PREVALENCE OF DIABETES
TOTAL: 23.6 million people – Eight percent of the U.S. population has diabetes.
DIAGNOSED: 17.9 million people
UNDIAGNOSED: 5.7 million people
PREVALENCE OF DIABETES AMONG PEOPLE 20 YEARS OR OLDER
- AGE 20 YEARS OR OLDER: 23.5 million or 10.7 percent of all people in this age group have diabetes.
- AGE 60 YEARS OR OLDER: 12.2 million. Almost 23 percent of all people in this age group have diabetes.
- MEN: 12 million. Close to 11 percent of all men, aged 20 years or older, have diabetes; nearly one-third do not know it.
- WOMEN: 11.5 million. Nearly ten percent of all women aged 20 years or older have diabetes. The prevalence of diabetes is at least two to four times higher among non-Hispanic Black and Hispanic/Latino American women than among non-Hispanic white women.
PREVALENCE OF DIABETES BY RACE/ETHNICITY AMONG PEOPLE 20 YEARS OR OLDER
- AFRICAN-AMERICANS: Close to 11.8 percent of all non-Hispanic blacks, aged 20 years or older, have diabetes. On average, non-Hispanic blacks are 1.8 times more likely to have diabetes than non-Hispanic whites of similar age.
- HISPANIC/LATINO-AMERICANS: Nearly eleven percent of Hispanic/Latino Americans aged 20 years or older have diabetes. Mexican Americans, the largest Hispanic/Latino subgroup, are 1.7 times as likely to have diabetes as non-Hispanic whites.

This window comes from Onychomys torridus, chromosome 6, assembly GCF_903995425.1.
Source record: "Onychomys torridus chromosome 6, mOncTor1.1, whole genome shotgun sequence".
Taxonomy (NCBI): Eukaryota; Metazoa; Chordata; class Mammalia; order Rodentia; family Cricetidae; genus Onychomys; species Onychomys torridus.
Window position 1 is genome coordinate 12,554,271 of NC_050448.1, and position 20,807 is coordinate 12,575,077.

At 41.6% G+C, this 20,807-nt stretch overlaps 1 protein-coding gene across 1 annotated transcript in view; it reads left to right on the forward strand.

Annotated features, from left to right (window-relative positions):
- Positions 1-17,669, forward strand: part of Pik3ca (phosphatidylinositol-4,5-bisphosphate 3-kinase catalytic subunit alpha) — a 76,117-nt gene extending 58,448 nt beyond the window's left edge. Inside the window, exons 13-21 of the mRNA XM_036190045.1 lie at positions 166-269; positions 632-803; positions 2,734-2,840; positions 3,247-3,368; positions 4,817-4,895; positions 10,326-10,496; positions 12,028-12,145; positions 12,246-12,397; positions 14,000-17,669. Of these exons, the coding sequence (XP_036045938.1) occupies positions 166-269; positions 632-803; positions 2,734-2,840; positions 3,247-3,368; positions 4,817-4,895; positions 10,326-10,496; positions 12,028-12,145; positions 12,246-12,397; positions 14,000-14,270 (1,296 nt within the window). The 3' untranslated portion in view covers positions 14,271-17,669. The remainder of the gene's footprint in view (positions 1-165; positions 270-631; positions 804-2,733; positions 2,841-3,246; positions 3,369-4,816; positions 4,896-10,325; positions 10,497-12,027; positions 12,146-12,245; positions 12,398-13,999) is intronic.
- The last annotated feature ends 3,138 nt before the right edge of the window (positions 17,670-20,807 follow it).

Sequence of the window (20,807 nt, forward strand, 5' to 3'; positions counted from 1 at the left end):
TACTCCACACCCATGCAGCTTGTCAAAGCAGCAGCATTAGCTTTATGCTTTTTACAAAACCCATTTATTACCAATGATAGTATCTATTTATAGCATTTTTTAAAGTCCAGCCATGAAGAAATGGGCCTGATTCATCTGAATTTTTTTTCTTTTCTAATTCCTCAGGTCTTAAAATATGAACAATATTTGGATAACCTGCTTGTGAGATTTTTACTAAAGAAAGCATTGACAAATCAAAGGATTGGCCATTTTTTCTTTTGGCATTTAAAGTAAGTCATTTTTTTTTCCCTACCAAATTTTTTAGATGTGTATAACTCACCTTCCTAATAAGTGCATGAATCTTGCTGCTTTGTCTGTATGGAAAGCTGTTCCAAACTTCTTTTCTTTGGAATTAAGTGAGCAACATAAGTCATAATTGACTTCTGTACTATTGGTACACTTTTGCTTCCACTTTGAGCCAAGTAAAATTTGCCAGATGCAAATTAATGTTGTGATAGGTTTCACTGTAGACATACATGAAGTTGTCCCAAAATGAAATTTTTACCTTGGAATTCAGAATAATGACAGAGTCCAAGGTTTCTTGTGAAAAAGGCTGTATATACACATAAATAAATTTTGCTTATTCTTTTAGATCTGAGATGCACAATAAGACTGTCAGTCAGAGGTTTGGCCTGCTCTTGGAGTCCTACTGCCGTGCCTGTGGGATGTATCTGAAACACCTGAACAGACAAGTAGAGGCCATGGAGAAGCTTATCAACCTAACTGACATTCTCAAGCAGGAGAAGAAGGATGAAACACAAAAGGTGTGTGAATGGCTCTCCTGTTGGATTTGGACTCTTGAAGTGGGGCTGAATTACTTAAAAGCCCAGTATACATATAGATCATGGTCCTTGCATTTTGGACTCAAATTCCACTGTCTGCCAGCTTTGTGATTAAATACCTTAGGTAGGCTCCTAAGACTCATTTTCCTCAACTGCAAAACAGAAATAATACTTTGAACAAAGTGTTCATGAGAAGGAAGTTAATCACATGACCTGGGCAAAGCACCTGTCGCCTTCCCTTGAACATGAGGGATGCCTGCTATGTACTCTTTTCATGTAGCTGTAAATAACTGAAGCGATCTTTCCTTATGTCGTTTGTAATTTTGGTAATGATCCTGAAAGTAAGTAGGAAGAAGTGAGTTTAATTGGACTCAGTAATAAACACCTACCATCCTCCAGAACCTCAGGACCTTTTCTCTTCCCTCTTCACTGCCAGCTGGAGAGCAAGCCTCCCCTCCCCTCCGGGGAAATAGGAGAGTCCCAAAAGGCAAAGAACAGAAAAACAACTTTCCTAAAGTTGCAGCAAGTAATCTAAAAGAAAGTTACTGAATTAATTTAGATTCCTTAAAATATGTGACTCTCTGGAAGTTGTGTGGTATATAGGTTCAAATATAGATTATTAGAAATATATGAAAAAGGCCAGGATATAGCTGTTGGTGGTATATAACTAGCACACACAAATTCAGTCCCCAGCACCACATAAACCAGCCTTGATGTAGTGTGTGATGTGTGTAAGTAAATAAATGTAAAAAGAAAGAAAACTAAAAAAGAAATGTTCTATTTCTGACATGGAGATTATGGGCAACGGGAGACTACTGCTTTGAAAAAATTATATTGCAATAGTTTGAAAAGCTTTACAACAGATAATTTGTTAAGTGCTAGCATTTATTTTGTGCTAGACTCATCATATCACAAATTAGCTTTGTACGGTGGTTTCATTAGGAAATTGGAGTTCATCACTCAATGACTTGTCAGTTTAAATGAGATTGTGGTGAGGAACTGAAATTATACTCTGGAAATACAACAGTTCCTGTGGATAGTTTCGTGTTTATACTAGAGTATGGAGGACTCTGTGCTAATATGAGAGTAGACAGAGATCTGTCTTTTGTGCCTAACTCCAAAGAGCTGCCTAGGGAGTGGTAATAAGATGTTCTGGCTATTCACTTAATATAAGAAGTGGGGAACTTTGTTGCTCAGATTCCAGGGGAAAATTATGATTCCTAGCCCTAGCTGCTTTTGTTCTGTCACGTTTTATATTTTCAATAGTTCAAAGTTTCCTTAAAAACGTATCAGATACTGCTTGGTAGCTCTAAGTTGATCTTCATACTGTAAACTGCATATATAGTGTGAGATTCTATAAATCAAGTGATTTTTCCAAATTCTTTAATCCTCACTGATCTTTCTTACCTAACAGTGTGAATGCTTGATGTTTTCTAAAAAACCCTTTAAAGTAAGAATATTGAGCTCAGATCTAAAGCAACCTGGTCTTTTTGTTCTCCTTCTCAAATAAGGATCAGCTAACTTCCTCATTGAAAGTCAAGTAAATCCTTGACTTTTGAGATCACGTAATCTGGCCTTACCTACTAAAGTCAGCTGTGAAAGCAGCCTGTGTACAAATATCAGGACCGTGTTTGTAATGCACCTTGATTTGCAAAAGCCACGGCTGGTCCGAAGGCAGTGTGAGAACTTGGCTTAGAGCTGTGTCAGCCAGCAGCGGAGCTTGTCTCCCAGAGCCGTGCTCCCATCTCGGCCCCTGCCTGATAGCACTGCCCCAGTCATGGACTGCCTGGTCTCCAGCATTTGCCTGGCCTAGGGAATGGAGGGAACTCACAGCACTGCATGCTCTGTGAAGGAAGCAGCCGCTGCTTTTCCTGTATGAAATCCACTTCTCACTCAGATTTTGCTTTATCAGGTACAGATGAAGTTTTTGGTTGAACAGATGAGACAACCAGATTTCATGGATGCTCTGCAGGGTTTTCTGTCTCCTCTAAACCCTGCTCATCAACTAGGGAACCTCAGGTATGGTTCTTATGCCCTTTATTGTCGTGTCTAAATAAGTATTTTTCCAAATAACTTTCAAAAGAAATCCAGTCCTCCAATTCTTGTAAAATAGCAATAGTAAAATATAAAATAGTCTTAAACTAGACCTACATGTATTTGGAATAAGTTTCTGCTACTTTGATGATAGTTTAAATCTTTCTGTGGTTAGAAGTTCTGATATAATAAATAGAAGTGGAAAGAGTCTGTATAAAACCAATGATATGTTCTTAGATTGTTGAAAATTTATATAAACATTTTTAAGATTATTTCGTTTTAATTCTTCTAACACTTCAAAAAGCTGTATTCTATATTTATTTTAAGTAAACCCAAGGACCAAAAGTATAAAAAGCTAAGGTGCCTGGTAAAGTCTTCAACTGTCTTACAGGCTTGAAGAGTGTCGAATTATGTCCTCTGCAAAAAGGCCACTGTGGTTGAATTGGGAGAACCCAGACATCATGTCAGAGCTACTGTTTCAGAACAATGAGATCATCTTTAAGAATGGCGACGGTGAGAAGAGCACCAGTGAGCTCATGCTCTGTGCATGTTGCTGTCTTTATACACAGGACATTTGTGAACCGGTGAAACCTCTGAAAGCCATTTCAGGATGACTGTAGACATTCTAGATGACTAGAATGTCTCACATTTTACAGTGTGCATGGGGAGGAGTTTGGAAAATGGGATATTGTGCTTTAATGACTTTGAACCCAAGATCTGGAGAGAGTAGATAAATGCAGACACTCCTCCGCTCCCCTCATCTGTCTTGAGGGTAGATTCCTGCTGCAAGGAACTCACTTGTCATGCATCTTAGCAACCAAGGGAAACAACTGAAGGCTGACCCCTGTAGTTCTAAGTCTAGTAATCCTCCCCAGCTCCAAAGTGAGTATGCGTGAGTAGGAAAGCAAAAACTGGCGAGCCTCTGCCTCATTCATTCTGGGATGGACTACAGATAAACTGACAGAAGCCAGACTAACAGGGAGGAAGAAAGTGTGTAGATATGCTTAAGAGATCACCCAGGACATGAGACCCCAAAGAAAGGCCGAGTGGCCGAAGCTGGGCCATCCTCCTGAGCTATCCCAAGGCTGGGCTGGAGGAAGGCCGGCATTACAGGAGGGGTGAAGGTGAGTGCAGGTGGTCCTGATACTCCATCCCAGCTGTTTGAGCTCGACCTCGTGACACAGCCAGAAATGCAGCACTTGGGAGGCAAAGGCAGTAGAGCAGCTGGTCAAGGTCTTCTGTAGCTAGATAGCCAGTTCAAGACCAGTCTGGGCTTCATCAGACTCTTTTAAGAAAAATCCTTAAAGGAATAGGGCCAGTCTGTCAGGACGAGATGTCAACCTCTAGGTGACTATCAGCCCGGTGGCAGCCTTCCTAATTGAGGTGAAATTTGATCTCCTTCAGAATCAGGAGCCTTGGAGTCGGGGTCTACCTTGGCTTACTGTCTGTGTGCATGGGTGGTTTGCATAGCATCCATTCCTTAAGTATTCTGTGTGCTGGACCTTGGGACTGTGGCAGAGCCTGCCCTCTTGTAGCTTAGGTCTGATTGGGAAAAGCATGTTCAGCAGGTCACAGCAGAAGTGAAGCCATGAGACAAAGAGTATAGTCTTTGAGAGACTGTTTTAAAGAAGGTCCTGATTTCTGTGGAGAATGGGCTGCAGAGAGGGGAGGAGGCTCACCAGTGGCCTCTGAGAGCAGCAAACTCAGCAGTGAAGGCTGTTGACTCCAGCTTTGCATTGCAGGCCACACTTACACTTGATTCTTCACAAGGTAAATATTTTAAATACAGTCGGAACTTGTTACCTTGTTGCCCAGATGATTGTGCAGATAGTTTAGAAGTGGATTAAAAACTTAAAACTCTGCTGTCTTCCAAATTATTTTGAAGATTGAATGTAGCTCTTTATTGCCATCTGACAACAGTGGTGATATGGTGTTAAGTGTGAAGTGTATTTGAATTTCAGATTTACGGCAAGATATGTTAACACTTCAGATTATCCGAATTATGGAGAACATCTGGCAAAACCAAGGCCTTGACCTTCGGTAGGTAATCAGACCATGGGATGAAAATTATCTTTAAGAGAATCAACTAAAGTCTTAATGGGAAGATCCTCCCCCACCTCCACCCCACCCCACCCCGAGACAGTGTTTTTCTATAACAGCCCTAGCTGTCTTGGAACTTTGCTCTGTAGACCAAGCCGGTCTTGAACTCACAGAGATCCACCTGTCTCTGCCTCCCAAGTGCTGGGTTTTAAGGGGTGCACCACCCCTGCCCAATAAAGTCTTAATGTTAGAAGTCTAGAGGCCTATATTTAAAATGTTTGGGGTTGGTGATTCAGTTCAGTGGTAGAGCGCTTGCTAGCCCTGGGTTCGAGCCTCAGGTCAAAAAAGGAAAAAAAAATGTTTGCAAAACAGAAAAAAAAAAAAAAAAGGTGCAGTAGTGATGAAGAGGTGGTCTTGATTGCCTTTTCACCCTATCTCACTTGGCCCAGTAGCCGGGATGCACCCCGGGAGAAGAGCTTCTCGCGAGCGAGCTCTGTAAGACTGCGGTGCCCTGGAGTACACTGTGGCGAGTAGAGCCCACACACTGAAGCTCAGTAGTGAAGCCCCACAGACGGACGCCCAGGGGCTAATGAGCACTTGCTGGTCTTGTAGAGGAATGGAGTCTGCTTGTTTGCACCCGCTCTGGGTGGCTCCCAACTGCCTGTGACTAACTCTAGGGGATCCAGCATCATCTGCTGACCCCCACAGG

- CAUCASIAN-AMERICANS: Close to 7 percent of all non-Hispanic whites aged 20 years or older have diabetes.
COMPLICATIONS OF DIABETES
About 60-70 percent of people with diabetes have mild to severe forms of diabetic nerve damage (which often includes impaired sensation or pain in the feet or hands, slowed digestion of food in the stomach, etc.). Severe forms of diabetic nerve damage can lead to lower-extremity amputations.
- More than 60 percent of non-traumatic lower-limb amputations in the United States occur among people with diabetes.
After an amputation, the chance of another amputation within 3 to 5 years is as high as 50 percent, according to the National Diabetes Education Program.
- The rate of amputation for people with diabetes is 10 times higher than for people without diabetes.
PREVENTING DIABETES COMPLICATIONS
- A podiatric physician, a doctor focusing on the treatment of diabetic foot and ankle maladies, plays an integral role in a diabetes management team. Diabetes can affect many parts of the body and can lead to serious complications such as blindness, kidney damage, and lower-limb amputations. Working together, people with diabetes and their healthcare providers, such as a podiatric physician, can reduce the occurrence of these and other diabetes complications.
- Comprehensive foot care programs can reduce amputation rates by 45 percent to 85 percent.
Above information supplied by the American Podiatric Medical Association (APMA)